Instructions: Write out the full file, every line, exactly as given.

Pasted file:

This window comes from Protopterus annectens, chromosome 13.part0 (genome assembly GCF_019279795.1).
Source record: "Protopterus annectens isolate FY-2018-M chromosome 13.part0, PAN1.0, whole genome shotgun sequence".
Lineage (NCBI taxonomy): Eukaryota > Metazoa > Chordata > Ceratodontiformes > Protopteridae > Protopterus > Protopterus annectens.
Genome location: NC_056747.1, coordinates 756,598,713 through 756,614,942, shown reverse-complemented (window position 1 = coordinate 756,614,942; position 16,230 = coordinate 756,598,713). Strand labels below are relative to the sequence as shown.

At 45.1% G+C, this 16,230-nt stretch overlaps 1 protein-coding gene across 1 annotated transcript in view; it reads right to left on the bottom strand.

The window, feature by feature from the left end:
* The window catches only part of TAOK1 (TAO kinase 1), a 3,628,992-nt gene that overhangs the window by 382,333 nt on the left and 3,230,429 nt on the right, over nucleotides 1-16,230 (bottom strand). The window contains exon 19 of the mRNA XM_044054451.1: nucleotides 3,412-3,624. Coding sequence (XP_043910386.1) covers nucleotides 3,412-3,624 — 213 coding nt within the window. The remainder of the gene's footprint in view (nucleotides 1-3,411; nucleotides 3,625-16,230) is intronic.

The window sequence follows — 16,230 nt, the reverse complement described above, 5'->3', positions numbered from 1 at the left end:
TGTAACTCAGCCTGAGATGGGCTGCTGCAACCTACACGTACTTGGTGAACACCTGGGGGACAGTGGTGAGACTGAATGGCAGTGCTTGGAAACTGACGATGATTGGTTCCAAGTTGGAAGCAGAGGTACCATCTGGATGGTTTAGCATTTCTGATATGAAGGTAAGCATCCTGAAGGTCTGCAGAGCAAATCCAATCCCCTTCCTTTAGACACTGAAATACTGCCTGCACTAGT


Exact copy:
This window comes from Protopterus annectens, chromosome 13.part0 (genome assembly GCF_019279795.1).
Source record: "Protopterus annectens isolate FY-2018-M chromosome 13.part0, PAN1.0, whole genome shotgun sequence".
Lineage (NCBI taxonomy): Eukaryota > Metazoa > Chordata > Ceratodontiformes > Protopteridae > Protopterus > Protopterus annectens.
Genome location: NC_056747.1, coordinates 756,598,713 through 756,614,942, shown reverse-complemented (window position 1 = coordinate 756,614,942; position 16,230 = coordinate 756,598,713). Strand labels below are relative to the sequence as shown.

At 45.1% G+C, this 16,230-nt stretch overlaps 1 protein-coding gene across 1 annotated transcript in view; it reads right to left on the bottom strand.

The window, feature by feature from the left end:
* The window catches only part of TAOK1 (TAO kinase 1), a 3,628,992-nt gene that overhangs the window by 382,333 nt on the left and 3,230,429 nt on the right, over nucleotides 1-16,230 (bottom strand). The window contains exon 19 of the mRNA XM_044054451.1: nucleotides 3,412-3,624. Coding sequence (XP_043910386.1) covers nucleotides 3,412-3,624 — 213 coding nt within the window. The remainder of the gene's footprint in view (nucleotides 1-3,411; nucleotides 3,625-16,230) is intronic.

The window sequence follows — 16,230 nt, the reverse complement described above, 5'->3', positions numbered from 1 at the left end:
TGTAACTCAGCCTGAGATGGGCTGCTGCAACCTACACGTACTTGGTGAACACCTGGGGGACAGTGGTGAGACTGAATGGCAGTGCTTGGAAACTGACGATGATTGGTTCCAAGTTGGAAGCAGAGGTACCATCTGGATGGTTTAGCATTTCTGATATGAAGGTAAGCATCCTGAAGGTCTGCAGAGCAAATCCAATCCCCTTCCTTTAGACACTGAAATACTGCCTGCACTAGT